Caspar Fownes is hoping Gun Pit will go well in the world’s richest race on Saturday night – the US$10 million Dubai World Cup – but there is serious confidence that Hong Kong’s sprinters can replicate the double victory of two years ago in the short-course highlights.
In 2014, John Moore won the Dubai Golden Shaheen on dirt as Sterling City beat Rich Tapestry in a one-two punch for Hong Kong, while Amber Sky blazed to victory down the straight 1,000m in the Al Quoz Sprint, and it is those events which hold the highest hopes this time at Meydan.
The strongest push comes from Moore, with Not Listenin’tome in the Al Quoz and Tony Cruz, who saddles up last year’s Al Quoz runner-up Peniaphobia and believes the Hong Kong Sprint winner is an improved horse 12 months on.
“Peniaphobia’s condition is as good as last year but he’s more mature, more professional now and this race is coming at the right time,” Cruz said. “There aren’t many races for the top horses in Hong Kong so he’s still fresh, happy, ready and fit. I expect a good result with Peniaphobia and a good result for Hong Kong – Not Listenin’tome looks in great shape too.”
Moore says he is more confident putting a saddle on Not Listenin’tome tonight than with any previous runner in Dubai, including his Golden Shaheen winner.
“This horse is in even better condition than Sterling City. He looks terrific, he has that golden sheen to his coat and Kelvin, his work rider, said he felt 200 per cent in his jump-out on Thursday,” Moore said.
Hong Kong sprinters are renowned on turf but the surprise from the recent past in Dubai is how effective they are on dirt too.
Four of the 10 runners in this year’s Golden Shaheen will be Hong Kong-based, and last year’s second and third, Super Jockey and veteran Rich Tapestry, have proved themselves at this level and this track.
“Super Jockey doesn’t sweat, so we work him very early in the morning and we’ve been through the same routine as last year and it’s been nice and cool,” said trainer Tony Millard.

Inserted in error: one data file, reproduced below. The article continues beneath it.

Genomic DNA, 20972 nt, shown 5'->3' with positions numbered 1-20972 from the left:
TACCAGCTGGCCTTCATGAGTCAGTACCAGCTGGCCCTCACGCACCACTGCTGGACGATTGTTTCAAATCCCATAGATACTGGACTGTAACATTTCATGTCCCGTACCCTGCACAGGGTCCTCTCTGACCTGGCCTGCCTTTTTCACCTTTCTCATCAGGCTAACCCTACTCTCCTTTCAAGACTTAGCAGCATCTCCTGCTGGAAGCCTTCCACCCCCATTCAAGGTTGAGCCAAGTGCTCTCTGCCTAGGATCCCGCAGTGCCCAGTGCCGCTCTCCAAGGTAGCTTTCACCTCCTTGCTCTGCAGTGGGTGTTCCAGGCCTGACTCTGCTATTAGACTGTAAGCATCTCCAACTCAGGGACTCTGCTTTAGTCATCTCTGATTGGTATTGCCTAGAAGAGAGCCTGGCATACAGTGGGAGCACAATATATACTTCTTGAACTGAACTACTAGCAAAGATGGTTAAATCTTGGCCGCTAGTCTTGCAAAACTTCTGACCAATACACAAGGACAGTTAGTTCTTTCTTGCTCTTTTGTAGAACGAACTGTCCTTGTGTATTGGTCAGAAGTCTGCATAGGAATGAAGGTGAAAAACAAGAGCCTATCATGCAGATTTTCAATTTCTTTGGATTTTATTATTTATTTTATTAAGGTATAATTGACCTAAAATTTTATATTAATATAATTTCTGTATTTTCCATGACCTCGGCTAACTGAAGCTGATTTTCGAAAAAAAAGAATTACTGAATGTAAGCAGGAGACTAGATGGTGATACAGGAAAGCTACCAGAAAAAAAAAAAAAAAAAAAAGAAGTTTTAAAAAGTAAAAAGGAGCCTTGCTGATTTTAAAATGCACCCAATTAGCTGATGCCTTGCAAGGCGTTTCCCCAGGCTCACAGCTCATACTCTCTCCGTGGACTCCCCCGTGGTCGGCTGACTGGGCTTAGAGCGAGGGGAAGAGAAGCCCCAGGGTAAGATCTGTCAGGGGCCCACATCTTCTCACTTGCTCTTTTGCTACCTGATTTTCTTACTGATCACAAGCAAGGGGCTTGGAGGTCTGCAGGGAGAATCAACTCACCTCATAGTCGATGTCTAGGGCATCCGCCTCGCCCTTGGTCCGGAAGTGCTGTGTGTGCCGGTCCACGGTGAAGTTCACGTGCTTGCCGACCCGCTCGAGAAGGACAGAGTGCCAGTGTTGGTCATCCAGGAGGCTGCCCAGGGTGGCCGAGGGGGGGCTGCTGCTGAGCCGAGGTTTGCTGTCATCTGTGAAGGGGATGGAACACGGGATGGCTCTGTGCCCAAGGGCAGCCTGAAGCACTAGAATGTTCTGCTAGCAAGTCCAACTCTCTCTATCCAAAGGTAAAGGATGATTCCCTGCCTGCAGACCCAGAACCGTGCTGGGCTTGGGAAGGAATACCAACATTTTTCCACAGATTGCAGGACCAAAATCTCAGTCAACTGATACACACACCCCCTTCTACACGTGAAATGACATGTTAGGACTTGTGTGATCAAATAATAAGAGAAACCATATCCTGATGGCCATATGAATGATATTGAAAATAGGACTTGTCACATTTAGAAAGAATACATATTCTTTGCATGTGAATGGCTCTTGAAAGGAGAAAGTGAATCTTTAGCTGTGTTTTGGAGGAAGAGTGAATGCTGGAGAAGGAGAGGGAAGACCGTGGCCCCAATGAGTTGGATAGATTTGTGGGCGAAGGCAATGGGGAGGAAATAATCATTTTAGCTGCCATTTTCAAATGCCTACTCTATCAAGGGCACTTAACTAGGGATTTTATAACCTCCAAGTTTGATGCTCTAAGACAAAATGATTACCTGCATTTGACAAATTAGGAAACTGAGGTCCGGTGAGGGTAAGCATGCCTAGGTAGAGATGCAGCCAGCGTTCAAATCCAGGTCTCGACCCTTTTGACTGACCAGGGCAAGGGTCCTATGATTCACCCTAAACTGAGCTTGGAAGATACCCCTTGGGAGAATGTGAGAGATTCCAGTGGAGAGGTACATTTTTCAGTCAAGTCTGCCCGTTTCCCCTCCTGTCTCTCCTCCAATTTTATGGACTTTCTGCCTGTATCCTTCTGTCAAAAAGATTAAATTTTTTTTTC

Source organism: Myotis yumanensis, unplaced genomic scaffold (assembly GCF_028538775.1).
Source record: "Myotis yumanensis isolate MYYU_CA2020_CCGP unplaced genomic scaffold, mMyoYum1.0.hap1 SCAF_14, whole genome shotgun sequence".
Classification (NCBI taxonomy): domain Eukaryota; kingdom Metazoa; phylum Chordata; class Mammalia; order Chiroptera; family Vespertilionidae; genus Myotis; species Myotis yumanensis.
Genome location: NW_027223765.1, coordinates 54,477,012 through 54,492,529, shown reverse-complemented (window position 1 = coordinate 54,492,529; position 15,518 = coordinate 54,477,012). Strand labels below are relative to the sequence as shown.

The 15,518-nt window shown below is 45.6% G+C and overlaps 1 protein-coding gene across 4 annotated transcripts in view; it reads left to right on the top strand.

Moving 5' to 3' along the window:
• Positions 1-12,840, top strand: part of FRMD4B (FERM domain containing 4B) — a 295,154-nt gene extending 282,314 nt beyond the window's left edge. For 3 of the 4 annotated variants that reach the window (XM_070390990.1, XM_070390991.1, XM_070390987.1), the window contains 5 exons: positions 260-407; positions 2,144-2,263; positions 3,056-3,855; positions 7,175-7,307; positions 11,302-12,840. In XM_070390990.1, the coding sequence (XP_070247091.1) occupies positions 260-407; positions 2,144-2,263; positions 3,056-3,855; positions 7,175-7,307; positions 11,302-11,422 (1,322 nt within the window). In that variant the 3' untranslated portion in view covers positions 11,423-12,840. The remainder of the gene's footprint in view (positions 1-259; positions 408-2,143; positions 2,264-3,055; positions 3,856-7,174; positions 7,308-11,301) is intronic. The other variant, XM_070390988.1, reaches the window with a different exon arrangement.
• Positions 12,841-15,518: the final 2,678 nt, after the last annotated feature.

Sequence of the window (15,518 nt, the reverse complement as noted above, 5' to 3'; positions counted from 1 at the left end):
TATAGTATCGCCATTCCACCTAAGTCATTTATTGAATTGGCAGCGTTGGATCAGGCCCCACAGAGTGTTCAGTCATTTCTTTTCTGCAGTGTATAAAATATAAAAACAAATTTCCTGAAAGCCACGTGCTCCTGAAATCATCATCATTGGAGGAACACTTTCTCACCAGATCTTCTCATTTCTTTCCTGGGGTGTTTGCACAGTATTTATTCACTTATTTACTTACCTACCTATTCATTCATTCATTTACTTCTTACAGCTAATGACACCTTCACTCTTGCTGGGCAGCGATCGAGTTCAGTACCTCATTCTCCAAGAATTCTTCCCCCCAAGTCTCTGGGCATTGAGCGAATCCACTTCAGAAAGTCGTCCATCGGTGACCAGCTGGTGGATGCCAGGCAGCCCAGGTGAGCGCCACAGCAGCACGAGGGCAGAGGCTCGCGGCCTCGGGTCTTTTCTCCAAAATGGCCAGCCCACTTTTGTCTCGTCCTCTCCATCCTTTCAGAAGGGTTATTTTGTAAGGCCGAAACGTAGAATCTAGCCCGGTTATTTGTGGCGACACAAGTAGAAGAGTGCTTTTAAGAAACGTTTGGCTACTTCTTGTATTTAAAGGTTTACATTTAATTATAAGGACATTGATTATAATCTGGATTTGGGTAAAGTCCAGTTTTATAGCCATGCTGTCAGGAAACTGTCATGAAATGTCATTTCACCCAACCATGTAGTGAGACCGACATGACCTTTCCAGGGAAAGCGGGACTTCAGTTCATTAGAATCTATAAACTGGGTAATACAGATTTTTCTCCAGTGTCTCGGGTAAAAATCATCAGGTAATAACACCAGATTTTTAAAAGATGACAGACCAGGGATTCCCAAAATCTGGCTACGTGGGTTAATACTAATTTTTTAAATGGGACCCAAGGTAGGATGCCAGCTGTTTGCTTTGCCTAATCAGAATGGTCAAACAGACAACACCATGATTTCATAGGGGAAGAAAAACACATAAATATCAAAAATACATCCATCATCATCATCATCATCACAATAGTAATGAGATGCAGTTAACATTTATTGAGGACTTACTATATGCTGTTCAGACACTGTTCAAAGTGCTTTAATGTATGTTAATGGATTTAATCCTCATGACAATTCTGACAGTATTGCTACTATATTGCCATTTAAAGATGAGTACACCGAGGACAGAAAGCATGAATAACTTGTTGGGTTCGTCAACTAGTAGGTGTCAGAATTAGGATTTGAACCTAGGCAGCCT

“His last run in Hong Kong down the straight, he wasn’t 100 per cent but I think I’ve got him as good as last year when he just went down in a bob of the heads, a bit stiff. They’re talking that the American, X Y Jet, is very good and dirt horses can be a lot better than ours, but I’m hoping for a good run. Second was great but there’s only one place that counts.”
Millard has the best body language among the Hong Kong trainers, but Michael Chang (Rich Tapestry) says we will see a better version of his horse – a two-time winner on the track – than in his shock defeat on Super Saturday
“The mucus problem has cleared up, his coat is better and he has picked up body weight,” said Chang. “This trip is his third time in Dubai, he knows everything and is relaxed and for me it is just as exciting as the first time. My expectation? He will definitely get some stake money.”
Fownes (Domineer) and David Hall (Master Kochanwong) are both thinking a finish in the first four or five is in order and, while Fownes is slightly less sure of himself in the 2,000m World Cup, despite a Super Saturday second for Gun Pit, he says the five-year-old is better now.
“He has thrived here in the last three weeks,” Fownes said. “This dirt suits him better than Japan, which was much heavier, and he is eating well, his last two bits of work have been really good – this is the biggest race in the world so if he can finish in the top four, that’s a fantastic result.”